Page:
Resistance to change is embedded in the way most people talk about and think about change. Every day I hear someone talking about resistance to change. It could be the leader who wants to move the company in a new direction and asks how to manage employee resistance. Or it’s in general conversation when someone says, “we all resist change.”
The language of resistance can hurt your organizational change efforts. That’s because the language we use to describe any situation or event influences our perception, beliefs, and the actions we will or won’t take. And those actions directly impact the outcome of your change initiative.
That’s why I recommend changing the way we talk about change. Let’s stop talking about resistance to change, adopt a readiness mindset and start talking about building readiness.
How Language Reinforces Resistance to Change
We use language to organize our thinking, which causes us to pay attention or remember things differently. Think about that for a moment.
What happens when you call a group or person resistant to a change you want to make in your organization? When I ask leaders that question, some talk about feeling defensive and irritated. While other express frustration, disappointment, discouragement, and other similar emotions.
Fueled with these negative emotions, you introduce the change expecting people to resist. You hear and interpret any push back, questions, or less than positive response as evidence of resistance. Thus, reinforcing and confirming your belief and creating a toxic cycle.
You end up focusing on managing the resistance instead of preparing people and ensuring people feel supported through the change process. The result is a reactive instead of a proactive approach to organizational change.
Adopting a readiness mindset and using the language of readiness breaks this cycle of resistance to change.
Using a readiness mindset you can describe what is happening beyond just labeling the behaviour as resistance to change. With a broader way of describing what’s happening, you can reflect and respond to the normal human responses to change without creating a defensive reaction in yourself or the change recipients.
I experienced this while working with a group of change leaders to facilitate the adoption of new technology within a large organization. After a meeting with a group of employees, one of the change leaders commented the employees were resistant to the change. A closer examination of the dialogue and the employees’ reactions during the meeting revealed a very different picture. The employees were not resistant to the change: they expressed clear support for the new technology. They were concerned about their capabilities to do their work with the technology and the implementation process.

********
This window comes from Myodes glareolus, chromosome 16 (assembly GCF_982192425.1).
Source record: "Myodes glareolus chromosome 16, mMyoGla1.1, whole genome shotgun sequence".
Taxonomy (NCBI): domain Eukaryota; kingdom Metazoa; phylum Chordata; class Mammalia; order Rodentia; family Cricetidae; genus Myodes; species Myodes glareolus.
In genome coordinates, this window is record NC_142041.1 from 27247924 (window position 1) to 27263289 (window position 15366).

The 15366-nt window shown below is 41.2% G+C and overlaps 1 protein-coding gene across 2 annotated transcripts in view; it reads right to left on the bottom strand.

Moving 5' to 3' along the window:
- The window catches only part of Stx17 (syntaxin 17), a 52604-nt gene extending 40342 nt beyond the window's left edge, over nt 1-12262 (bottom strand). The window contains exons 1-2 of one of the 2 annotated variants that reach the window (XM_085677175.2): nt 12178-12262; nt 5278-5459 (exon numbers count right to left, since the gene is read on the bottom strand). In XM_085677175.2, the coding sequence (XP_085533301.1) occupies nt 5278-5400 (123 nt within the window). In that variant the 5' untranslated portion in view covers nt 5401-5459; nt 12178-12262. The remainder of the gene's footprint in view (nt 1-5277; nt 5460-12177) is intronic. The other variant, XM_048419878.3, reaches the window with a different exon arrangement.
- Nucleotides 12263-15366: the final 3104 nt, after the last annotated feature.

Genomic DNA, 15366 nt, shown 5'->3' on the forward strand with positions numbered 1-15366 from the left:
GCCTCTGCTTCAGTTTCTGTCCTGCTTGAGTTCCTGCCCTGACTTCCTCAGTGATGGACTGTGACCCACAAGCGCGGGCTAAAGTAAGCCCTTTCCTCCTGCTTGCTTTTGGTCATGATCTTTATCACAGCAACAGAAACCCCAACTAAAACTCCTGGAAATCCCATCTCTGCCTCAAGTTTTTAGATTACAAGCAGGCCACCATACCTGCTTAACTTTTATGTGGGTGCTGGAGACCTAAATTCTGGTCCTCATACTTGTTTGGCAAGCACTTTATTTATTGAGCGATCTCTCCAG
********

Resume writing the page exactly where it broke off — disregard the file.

Exploring the response from a readiness perspective allowed us to identify the specific activities needed to enable adoption. As a result, the group had one of the highest and fastest rates of adoption.
Towards a New Vocabulary: Readiness for Change
Language is so powerful that a single or couple of words can change our perception and action. For example, we have one perception and emotion when we hear; “he is resistant to change” and a different perception when we hear “he is unprepared for the changes.”
That’s why in our work to help leaders create a change-ready organization; I ask leaders to eliminate resistance to change from their vocabulary. Instead, I coach them on the readiness mindset. Then I show them how to use a language grounded in readiness to change the conversations and perceptions about change.
Language alone will not build readiness for change, but it is a starting point. Adopting a readiness mindset and vocabulary grounded in readiness instead of resistance to change will allow you to create a new conversation about the changes needed in your organization. It releases you from the current resistant or not resistant dichotomy.
A language grounded in readiness encourages different questions, expands your understanding of the change process and reduces the stress of organizational change. Overlooking readiness in favour of resistance or viewing resistance as one facet of readiness, you can neglect important and necessary interventions needed to support and enable change.
Like any change, adopting a new vocabulary takes time, a willingness to shift your thinking, and a commitment to act. Here are three things you can do to adopt the language of readiness:
- Recognize how often you identify a person or a group as resistant to change and how it influences your communication and approach.
- When planning for an organizational change, instead of asking, “How will we manage the resistance? Ask; “What will be required to get our employees ready for this change?”
- Make the time to learn and integrate the human dynamics of change into your leadership practices and transform into a change-ready organization.
When you change your language, you change your thinking which changes your actions.
 Proffitt, D., & Baer, D. (2020). Perception: How our Bodies Shape Our Mind